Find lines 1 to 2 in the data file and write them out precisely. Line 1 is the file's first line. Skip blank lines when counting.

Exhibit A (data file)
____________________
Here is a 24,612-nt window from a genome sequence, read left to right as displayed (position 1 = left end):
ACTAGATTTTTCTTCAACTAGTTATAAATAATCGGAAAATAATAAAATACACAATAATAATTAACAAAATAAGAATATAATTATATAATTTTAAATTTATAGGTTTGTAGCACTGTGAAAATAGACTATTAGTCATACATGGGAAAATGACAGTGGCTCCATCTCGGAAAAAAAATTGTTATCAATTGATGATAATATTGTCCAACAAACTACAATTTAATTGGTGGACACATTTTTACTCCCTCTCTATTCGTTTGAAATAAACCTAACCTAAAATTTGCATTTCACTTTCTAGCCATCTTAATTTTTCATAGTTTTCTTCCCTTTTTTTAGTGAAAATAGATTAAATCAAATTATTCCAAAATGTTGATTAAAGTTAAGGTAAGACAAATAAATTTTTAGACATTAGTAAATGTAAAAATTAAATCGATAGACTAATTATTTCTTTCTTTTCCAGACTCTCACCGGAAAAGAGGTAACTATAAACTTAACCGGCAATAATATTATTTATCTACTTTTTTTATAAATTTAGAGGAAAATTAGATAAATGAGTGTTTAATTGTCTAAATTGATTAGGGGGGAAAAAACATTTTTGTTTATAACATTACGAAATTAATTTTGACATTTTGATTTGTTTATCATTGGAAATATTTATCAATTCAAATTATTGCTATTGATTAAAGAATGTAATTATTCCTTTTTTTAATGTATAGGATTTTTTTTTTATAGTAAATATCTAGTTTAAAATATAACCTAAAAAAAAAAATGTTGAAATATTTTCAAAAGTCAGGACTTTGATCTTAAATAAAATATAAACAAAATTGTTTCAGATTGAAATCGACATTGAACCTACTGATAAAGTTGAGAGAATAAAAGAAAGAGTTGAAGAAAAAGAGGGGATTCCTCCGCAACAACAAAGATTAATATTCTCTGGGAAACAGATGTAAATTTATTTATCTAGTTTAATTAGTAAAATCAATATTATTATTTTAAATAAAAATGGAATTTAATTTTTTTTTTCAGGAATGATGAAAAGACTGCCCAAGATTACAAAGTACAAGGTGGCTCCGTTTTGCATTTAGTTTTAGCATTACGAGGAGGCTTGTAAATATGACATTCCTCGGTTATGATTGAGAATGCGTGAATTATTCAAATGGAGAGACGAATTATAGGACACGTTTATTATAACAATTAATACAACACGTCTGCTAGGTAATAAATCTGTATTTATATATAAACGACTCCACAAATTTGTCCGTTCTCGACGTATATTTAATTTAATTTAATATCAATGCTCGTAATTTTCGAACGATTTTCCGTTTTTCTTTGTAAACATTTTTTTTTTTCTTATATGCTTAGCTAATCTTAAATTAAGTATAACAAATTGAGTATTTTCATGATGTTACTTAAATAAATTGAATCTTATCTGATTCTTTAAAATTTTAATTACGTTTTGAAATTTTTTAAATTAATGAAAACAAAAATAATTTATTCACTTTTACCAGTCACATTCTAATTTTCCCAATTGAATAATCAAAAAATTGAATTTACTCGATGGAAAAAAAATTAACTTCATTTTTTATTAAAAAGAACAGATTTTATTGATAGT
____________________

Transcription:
Here is a 24,612-nt window from a genome sequence, read left to right as displayed (position 1 = left end):
ACTAGATTTTTCTTCAACTAGTTATAAATAATCGGAAAATAATAAAATACACAATAATAATTAACAAAATAAGAATATAATTATATAATTTTAAATTTATAGGTTTGTAGCACTGTGAAAATAGACTATTAGTCATACATGGGAAAATGACAGTGGCTCCATCTCGGAAAAAAAATTGTTATCAATTGATGATAATATTGTCCAACAAACTACAATTTAATTGGTGGACACATTTTTACTCCCTCTCTATTCGTTTGAAATAAACCTAACCTAAAATTTGCATTTCACTTTCTAGCCATCTTAATTTTTCATAGTTTTCTTCCCTTTTTTTAGTGAAAATAGATTAAATCAAATTATTCCAAAATGTTGATTAAAGTTAAGGTAAGACAAATAAATTTTTAGACATTAGTAAATGTAAAAATTAAATCGATAGACTAATTATTTCTTTCTTTTCCAGACTCTCACCGGAAAAGAGGTAACTATAAACTTAACCGGCAATAATATTATTTATCTACTTTTTTTATAAATTTAGAGGAAAATTAGATAAATGAGTGTTTAATTGTCTAAATTGATTAGGGGGGAAAAAACATTTTTGTTTATAACATTACGAAATTAATTTTGACATTTTGATTTGTTTATCATTGGAAATATTTATCAATTCAAATTATTGCTATTGATTAAAGAATGTAATTATTCCTTTTTTTAATGTATAGGATTTTTTTTTTATAGTAAATATCTAGTTTAAAATATAACCTAAAAAAAAAAATGTTGAAATATTTTCAAAAGTCAGGACTTTGATCTTAAATAAAATATAAACAAAATTGTTTCAGATTGAAATCGACATTGAACCTACTGATAAAGTTGAGAGAATAAAAGAAAGAGTTGAAGAAAAAGAGGGGATTCCTCCGCAACAACAAAGATTAATATTCTCTGGGAAACAGATGTAAATTTATTTATCTAGTTTAATTAGTAAAATCAATATTATTATTTTAAATAAAAATGGAATTTAATTTTTTTTTTCAGGAATGATGAAAAGACTGCCCAAGATTACAAAGTACAAGGTGGCTCCGTTTTGCATTTAGTTTTAGCATTACGAGGAGGCTTGTAAATATGACATTCCTCGGTTATGATTGAGAATGCGTGAATTATTCAAATGGAGAGACGAATTATAGGACACGTTTATTATAACAATTAATACAACACGTCTGCTAGGTAATAAATCTGTATTTATATATAAACGACTCCACAAATTTGTCCGTTCTCGACGTATATTTAATTTAATTTAATATCAATGCTCGTAATTTTCGAACGATTTTCCGTTTTTCTTTGTAAACATTTTTTTTTTTCTTATATGCTTAGCTAATCTTAAATTAAGTATAACAAATTGAGTATTTTCATGATGTTACTTAAATAAATTGAATCTTATCTGATTCTTTAAAATTTTAATTACGTTTTGAAATTTTTTAAATTAATGAAAACAAAAATAATTTATTCACTTTTACCAGTCACATTCTAATTTTCCCAATTGAATAATCAAAAAATTGAATTTACTCGATGGAAAAAAAATTAACTTCATTTTTTATTAAAAAGAACAGATTTTATTGATAGT